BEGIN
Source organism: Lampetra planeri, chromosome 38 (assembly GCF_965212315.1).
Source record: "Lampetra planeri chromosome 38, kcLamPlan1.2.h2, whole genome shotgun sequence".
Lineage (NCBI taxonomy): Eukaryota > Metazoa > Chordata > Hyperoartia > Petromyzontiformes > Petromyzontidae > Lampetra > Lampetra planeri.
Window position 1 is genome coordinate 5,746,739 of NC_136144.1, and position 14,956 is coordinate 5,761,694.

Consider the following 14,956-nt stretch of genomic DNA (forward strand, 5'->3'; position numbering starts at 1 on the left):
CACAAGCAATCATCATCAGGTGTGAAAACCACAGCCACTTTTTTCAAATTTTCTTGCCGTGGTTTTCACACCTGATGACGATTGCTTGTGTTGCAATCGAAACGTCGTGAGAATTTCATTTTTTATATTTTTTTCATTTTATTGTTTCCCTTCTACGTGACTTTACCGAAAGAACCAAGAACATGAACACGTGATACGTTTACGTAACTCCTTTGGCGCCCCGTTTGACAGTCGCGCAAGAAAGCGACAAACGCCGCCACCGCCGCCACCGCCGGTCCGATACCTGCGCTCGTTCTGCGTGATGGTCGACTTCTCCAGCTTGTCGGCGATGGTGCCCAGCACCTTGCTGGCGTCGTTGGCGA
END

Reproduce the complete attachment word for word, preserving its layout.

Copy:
Source organism: Lampetra planeri, chromosome 38 (assembly GCF_965212315.1).
Source record: "Lampetra planeri chromosome 38, kcLamPlan1.2.h2, whole genome shotgun sequence".
Lineage (NCBI taxonomy): Eukaryota > Metazoa > Chordata > Hyperoartia > Petromyzontiformes > Petromyzontidae > Lampetra > Lampetra planeri.
Window position 1 is genome coordinate 5,746,739 of NC_136144.1, and position 14,956 is coordinate 5,761,694.

Consider the following 14,956-nt stretch of genomic DNA (forward strand, 5'->3'; position numbering starts at 1 on the left):
CACAAGCAATCATCATCAGGTGTGAAAACCACAGCCACTTTTTTCAAATTTTCTTGCCGTGGTTTTCACACCTGATGACGATTGCTTGTGTTGCAATCGAAACGTCGTGAGAATTTCATTTTTTATATTTTTTTCATTTTATTGTTTCCCTTCTACGTGACTTTACCGAAAGAACCAAGAACATGAACACGTGATACGTTTACGTAACTCCTTTGGCGCCCCGTTTGACAGTCGCGCAAGAAAGCGACAAACGCCGCCACCGCCGCCACCGCCGGTCCGATACCTGCGCTCGTTCTGCGTGATGGTCGACTTCTCCAGCTTGTCGGCGATGGTGCCCAGCACCTTGCTGGCGTCGTTGGCGA